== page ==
Razik Jaffalie transports his two sons from school in this Monday, May, 23, 2016 photo in Machinga about 200 kilometres northeast of Blantyre Malawi. Jaffalie gave up his work as a bicycle taxi operator to protect his three-year-old albino son, Cassim, in a country where there has been an increase in albinism attacks. (AP Photo/Tsvangirayi Mukwazhi)

Why we write for rights

Smithers has been hosting AI Write for Rights events since 2009. The next one is Dec. 10.

Amnesty International Annual “Write for Rights” event, Gathering Space at Coast Mountain College, Smithers campus, Monday, Dec. 10. Drop in from 10 a.m. to 4 p.m.

What is Amnesty International?

In 1961 lawyer Peter Benenson submitted an article to the London Observer called “The Forgotten Prisoners” after reading about two Portuguese students who were arrested and sentenced to seven years in prison for raising a glass in a toast to freedom. He called on others to transform the feelings of helplessness that can immobilize us when we hear of human rights violations and environmental degradation, into action for change. Amnesty International (AI), an international human rights organization and global movement of over 7 million people who collaborate to protect and promote human rights, began with Benenson’s appeal for amnesty for these students.

AI’s mandate is to conduct research and mobilize people around the world to take action to prevent human rights abuses and hold perpetrators accountable, to protect those at risk of torture, execution or disappearance, “ensure international human rights apply to everyone, everywhere”, and to “influence laws and policy to bring human rights protection for all.” The symbol of AI is an illuminated candle surrounded by barbed wire, it’s motto, “better to light a candle than curse the darkness.” In Peter Benenson’s words, “The candle burns not for us, but for all those whom we failed to rescue from prison, who were tortured, who were kidnapped, who ‘disappeared’. That’s what the candle is for.”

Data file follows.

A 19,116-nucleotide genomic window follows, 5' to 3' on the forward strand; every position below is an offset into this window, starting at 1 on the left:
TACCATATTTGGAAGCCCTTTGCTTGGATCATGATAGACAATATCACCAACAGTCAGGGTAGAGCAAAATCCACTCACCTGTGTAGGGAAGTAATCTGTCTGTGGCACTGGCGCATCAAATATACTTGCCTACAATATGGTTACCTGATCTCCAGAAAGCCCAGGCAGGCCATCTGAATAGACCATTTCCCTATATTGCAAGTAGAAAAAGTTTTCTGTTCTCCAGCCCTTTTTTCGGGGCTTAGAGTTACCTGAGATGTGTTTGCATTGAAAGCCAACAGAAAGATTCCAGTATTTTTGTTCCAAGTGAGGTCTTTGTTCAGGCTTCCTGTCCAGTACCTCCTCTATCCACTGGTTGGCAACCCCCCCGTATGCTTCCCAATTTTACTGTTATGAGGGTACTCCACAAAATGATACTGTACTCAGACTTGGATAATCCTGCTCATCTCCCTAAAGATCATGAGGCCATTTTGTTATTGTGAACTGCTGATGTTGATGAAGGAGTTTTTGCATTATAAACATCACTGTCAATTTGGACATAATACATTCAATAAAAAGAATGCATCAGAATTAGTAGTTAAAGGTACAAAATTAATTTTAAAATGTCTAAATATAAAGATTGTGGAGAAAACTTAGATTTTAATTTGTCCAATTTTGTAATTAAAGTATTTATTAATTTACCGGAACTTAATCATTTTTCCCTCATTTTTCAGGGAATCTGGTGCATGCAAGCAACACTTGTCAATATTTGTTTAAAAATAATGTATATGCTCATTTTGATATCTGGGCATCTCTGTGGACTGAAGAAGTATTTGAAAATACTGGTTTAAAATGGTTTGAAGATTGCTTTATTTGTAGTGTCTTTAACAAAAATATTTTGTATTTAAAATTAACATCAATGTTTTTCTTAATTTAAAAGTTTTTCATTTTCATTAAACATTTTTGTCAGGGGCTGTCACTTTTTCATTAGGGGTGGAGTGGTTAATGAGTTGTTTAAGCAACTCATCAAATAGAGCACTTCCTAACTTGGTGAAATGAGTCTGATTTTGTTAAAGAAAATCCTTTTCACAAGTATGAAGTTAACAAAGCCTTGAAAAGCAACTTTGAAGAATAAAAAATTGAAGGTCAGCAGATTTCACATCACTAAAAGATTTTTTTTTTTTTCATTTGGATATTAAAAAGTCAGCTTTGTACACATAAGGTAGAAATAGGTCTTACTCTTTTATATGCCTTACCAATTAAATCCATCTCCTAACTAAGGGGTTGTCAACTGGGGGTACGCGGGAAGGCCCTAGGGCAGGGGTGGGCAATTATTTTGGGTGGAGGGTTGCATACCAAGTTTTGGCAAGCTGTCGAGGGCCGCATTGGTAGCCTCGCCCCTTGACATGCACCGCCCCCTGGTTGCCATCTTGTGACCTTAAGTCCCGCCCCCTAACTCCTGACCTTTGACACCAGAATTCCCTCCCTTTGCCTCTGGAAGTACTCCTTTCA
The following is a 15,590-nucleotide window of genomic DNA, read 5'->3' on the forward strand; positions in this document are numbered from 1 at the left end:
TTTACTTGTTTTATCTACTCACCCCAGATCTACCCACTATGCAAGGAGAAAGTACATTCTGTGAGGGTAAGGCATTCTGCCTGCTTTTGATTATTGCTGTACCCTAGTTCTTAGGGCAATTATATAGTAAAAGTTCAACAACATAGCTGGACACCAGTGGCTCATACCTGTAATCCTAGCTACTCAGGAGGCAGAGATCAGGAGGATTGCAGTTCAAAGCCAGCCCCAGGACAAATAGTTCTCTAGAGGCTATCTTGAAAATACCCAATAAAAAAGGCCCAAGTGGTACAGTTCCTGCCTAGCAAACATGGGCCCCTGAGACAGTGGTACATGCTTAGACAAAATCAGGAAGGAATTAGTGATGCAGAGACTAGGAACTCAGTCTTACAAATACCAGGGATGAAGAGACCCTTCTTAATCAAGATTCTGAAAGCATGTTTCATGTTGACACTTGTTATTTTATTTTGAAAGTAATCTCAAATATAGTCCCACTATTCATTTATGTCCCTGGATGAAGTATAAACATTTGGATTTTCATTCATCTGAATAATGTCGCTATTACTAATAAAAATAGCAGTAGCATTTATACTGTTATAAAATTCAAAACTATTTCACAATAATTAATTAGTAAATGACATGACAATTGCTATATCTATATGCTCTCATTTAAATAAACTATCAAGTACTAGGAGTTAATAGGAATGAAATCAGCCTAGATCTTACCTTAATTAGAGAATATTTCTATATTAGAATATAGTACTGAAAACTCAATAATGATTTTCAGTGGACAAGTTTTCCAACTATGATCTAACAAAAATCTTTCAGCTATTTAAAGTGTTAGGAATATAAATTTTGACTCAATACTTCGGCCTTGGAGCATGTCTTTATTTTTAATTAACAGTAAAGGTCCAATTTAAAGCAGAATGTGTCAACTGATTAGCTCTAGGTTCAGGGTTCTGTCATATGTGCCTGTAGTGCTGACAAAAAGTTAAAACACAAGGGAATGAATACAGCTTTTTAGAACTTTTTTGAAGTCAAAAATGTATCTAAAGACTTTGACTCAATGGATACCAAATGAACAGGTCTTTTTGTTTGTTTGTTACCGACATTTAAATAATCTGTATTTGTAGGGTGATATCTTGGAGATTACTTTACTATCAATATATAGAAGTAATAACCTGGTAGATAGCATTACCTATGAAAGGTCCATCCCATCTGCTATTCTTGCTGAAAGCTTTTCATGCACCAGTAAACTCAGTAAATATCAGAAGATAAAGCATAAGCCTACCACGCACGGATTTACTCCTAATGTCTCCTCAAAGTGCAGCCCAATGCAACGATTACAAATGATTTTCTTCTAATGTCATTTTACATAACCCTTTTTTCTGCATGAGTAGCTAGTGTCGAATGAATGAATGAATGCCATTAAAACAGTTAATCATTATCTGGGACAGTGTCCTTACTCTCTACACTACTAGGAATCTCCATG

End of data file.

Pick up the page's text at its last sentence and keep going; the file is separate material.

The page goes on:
What is a Write for Rights Campaign and how does it work?

2018 marks the 16th anniversary of the AI Write for Rights Campaign. The annual Write for Rights or write-a-thon event corresponds with International Human Rights Day, which marks the adoption of the Universal Declaration of Human Rights (UDHR) by the United Nations General Assembly on Dec. 10, 1948.

People from more than 200 countries, including Canada, participate in writing events. They write millions of messages in the form of letters, emails and tweets and sign petitions on behalf of prisoners of conscience, (POC). POC’s are individuals persecuted and imprisoned because of their ethnic origin, race, religion, gender, sexual orientation and the peaceful exercise of their right to freedom of expression. In some countries people are persecuted, imprisoned and killed simply because they have a misunderstood condition such as albinism.

Participants can write two types of messages. One message pressures governments and other authorities to be accountable, to take immediate action. Another message of hope and support is sent to the persecuted individuals, their communities and to their loved ones.

And change happens. Death penalty sentences are overturned, wrongfully imprisoned human rights defenders are released, individuals in prison are treated more humanely and those responsible for human rights violations are brought to justice. Those persecuted or continuing their human rights activities know they have not been forgotten, that the world cares about them and is watching. Campaign results can be seen in AI updates and success stories on the website amnesty.org.

What happens in Smithers?

Smithers has been hosting AI Write for Rights events since 2009 when Smithers Secondary School, Students for a Better World, helped to host a film festival featuring documentary films borrowed from AI. The number of letters written in Smithers demanding justice for people around the world increases each year. The event has evolved and local musicians and other practitioners donate their time in a collaboration of sound and movement. This year, musicians Dorothy Giesbrecht and Mark Thibeault accompany Lois Harle and a Tai Chi group at 11 a.m. and Phillipa Beck who will lead a Yoga Practice for Compassion starting at 12 p.m. Theresa Mohr will play from 1 p.m. Anyone wishing to participate in the Practice for Compassion is encouraged to bring a yoga mat. Refreshments including baked goods and fair trade tea and coffee will be served. Sample letters are provided or people can compose their own. Participants are encouraged to bring their personal computers if they prefer to email or tweet. Volunteers will be available to answer questions.

–Submitted by Beth Richardson.

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